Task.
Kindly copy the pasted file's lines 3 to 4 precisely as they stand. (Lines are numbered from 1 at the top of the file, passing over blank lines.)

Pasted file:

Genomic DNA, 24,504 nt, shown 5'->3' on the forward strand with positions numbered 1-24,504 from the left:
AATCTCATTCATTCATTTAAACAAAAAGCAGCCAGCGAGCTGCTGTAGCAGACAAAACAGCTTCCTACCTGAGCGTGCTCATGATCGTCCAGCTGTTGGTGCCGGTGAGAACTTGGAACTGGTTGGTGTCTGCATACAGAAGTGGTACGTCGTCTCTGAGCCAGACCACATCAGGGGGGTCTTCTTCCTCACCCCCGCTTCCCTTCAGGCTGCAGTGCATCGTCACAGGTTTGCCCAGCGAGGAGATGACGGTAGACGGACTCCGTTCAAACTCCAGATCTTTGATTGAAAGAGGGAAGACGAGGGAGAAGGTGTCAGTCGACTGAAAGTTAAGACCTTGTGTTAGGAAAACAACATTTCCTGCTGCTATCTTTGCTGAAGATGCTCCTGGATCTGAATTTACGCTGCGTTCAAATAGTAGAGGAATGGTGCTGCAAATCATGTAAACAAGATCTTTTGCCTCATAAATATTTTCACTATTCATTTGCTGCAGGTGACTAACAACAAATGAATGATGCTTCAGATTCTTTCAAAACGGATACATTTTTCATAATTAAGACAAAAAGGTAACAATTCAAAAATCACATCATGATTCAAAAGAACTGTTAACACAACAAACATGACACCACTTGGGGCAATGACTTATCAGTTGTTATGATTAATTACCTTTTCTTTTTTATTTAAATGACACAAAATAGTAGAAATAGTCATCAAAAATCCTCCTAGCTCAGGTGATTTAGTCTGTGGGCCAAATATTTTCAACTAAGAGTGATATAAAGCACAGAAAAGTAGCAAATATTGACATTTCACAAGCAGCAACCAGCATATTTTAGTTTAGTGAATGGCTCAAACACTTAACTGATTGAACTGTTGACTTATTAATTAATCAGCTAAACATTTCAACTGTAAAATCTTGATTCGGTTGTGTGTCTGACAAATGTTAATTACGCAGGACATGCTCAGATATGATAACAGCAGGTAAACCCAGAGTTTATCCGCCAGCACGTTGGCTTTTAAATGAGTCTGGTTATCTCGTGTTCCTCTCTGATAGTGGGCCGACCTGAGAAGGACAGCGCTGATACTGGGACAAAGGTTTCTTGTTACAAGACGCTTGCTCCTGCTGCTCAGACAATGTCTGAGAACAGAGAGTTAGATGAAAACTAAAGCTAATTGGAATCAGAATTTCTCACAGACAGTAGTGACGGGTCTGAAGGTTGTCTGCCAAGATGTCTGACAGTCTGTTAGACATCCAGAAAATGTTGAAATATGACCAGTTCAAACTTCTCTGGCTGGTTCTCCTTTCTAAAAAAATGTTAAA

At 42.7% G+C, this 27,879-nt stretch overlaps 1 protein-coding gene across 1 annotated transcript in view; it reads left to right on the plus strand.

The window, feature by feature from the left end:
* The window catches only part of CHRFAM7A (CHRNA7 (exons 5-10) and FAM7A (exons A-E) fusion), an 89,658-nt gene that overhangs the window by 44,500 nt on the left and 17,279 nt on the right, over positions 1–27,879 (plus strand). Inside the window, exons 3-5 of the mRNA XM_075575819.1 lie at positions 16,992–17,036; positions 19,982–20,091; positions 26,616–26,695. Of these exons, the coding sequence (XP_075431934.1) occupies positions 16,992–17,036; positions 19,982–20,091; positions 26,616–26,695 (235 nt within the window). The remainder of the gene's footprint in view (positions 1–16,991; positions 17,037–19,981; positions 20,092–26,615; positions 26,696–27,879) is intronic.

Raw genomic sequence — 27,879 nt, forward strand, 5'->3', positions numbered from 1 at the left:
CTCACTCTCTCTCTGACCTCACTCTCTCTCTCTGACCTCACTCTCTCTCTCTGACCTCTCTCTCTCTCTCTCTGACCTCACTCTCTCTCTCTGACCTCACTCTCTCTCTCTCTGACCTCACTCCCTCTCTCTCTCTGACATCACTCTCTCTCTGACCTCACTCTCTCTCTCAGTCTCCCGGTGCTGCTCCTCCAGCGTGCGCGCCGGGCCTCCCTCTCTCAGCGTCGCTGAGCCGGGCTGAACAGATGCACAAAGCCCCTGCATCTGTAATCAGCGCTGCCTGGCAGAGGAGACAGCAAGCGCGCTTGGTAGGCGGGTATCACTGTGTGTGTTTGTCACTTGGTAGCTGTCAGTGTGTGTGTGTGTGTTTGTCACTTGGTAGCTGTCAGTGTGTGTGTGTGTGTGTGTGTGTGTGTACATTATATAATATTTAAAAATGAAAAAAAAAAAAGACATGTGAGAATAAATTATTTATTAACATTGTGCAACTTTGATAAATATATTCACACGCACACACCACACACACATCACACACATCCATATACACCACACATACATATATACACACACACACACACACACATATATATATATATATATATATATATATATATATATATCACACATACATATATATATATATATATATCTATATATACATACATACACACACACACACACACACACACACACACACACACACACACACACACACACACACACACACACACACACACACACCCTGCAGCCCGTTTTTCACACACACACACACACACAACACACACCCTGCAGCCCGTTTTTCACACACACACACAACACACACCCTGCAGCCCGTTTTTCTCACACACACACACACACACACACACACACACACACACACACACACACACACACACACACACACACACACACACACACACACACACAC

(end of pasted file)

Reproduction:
At 42.7% G+C, this 27,879-nt stretch overlaps 1 protein-coding gene across 1 annotated transcript in view; it reads left to right on the plus strand.

The window, feature by feature from the left end: